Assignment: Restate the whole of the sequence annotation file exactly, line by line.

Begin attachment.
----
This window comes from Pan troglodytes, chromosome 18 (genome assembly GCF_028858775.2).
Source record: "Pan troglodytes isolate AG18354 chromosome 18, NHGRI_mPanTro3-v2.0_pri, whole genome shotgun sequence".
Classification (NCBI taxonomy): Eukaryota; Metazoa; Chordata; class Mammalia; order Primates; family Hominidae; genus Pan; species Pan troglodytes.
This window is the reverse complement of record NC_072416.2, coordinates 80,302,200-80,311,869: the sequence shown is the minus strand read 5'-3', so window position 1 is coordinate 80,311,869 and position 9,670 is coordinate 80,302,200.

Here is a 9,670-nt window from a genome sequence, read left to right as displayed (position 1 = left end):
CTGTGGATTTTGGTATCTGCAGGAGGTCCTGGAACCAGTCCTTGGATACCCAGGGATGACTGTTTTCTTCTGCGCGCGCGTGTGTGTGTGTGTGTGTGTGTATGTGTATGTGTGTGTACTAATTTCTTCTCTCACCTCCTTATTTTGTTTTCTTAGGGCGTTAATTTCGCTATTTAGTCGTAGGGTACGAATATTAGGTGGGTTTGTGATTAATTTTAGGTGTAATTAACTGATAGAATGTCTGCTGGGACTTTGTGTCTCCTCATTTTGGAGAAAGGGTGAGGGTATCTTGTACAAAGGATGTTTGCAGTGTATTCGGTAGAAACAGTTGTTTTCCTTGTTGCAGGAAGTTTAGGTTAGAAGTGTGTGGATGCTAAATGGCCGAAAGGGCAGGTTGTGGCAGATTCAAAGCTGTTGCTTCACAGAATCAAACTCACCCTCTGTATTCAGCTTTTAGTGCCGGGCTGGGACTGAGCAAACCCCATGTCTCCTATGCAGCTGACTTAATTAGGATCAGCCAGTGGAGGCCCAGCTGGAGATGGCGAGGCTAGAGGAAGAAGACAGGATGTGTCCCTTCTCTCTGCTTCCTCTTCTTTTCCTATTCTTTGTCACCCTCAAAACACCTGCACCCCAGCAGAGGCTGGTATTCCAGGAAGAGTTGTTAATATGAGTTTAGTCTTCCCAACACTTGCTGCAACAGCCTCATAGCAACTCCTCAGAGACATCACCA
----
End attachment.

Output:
This window comes from Pan troglodytes, chromosome 18 (genome assembly GCF_028858775.2).
Source record: "Pan troglodytes isolate AG18354 chromosome 18, NHGRI_mPanTro3-v2.0_pri, whole genome shotgun sequence".
Classification (NCBI taxonomy): Eukaryota; Metazoa; Chordata; class Mammalia; order Primates; family Hominidae; genus Pan; species Pan troglodytes.
This window is the reverse complement of record NC_072416.2, coordinates 80,302,200-80,311,869: the sequence shown is the minus strand read 5'-3', so window position 1 is coordinate 80,311,869 and position 9,670 is coordinate 80,302,200.

Here is a 9,670-nt window from a genome sequence, read left to right as displayed (position 1 = left end):
CTGTGGATTTTGGTATCTGCAGGAGGTCCTGGAACCAGTCCTTGGATACCCAGGGATGACTGTTTTCTTCTGCGCGCGCGTGTGTGTGTGTGTGTGTGTGTATGTGTATGTGTGTGTACTAATTTCTTCTCTCACCTCCTTATTTTGTTTTCTTAGGGCGTTAATTTCGCTATTTAGTCGTAGGGTACGAATATTAGGTGGGTTTGTGATTAATTTTAGGTGTAATTAACTGATAGAATGTCTGCTGGGACTTTGTGTCTCCTCATTTTGGAGAAAGGGTGAGGGTATCTTGTACAAAGGATGTTTGCAGTGTATTCGGTAGAAACAGTTGTTTTCCTTGTTGCAGGAAGTTTAGGTTAGAAGTGTGTGGATGCTAAATGGCCGAAAGGGCAGGTTGTGGCAGATTCAAAGCTGTTGCTTCACAGAATCAAACTCACCCTCTGTATTCAGCTTTTAGTGCCGGGCTGGGACTGAGCAAACCCCATGTCTCCTATGCAGCTGACTTAATTAGGATCAGCCAGTGGAGGCCCAGCTGGAGATGGCGAGGCTAGAGGAAGAAGACAGGATGTGTCCCTTCTCTCTGCTTCCTCTTCTTTTCCTATTCTTTGTCACCCTCAAAACACCTGCACCCCAGCAGAGGCTGGTATTCCAGGAAGAGTTGTTAATATGAGTTTAGTCTTCCCAACACTTGCTGCAACAGCCTCATAGCAACTCCTCAGAGACATCACCA